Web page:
And what do we know about the winning product? Cisco could only tell me that AppNav will be an added feature on top of Cisco's Wide Area Application Services (WAAS) software. On the other hand, the judges for the performance optimization category did discuss the choice on the InformationWeek website.

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Any vendor with an Interop booth can enter Best of Interop. Roughly 180 to 200 product announcements are submitted among 10 categories. A pair of judges -- an expert in the field and an in-the-trenches technical guru -- go through the submissions and choose the three top winners, whom they then interview.

Vice president and director of InformationWeek Reports Art Wittmann explained to me at the show that the product entries must be announced and demoed at the show, though he added that hadn't been strictly enforced in previous years.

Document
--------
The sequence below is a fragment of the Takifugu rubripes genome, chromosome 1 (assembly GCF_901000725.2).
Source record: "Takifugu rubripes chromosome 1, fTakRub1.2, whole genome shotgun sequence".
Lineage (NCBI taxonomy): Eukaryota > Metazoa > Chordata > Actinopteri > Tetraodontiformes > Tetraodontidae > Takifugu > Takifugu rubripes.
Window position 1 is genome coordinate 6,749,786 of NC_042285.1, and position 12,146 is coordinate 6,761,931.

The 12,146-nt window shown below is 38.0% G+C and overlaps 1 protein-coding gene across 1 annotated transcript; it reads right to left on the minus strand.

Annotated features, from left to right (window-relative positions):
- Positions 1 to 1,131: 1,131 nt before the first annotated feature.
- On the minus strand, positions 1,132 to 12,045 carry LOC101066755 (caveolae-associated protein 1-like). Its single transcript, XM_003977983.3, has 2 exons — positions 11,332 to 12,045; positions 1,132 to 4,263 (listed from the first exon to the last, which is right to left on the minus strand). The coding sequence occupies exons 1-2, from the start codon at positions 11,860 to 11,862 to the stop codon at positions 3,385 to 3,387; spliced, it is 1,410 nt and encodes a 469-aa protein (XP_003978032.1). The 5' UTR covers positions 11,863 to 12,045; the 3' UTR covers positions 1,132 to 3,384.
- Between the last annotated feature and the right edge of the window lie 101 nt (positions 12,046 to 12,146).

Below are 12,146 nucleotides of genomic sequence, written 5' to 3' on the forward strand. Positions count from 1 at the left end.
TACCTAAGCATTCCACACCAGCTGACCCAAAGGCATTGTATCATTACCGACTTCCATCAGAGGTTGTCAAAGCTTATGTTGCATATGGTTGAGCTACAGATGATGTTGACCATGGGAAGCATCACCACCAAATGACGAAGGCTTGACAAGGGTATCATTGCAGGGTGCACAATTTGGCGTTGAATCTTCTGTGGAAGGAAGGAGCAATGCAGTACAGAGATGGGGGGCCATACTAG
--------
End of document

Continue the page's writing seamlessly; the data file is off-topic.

It looks like it may not have been strictly enforced this year either, depending on your definition of publicly announced products. The Best of Interop site states: "Eligible products … must be available for public viewing at Interop 2012 Las Vegas."

What about Cisco's performance optimization technology?

Best of Interop rules aside, I will be surprised if Cisco's AppNav will be something worth writing home about. Cisco WAAS technology has never been leading edge. Other vendors in the performance optimization market are thinking ahead by incorporating WAN optimization 2.0 features, like visibility, into their products. Blue Coat Systems, for example, has added application visibility into its product line; Talari Networks can make broadband more reliable using its WAN aggregation technology; Ipanema Technologies' products make networks "self-healing"; and Silver Peak can optimize any application by accelerating the network layer -- all fairly forward-thinking ideas. What exactly is Cisco’s secret?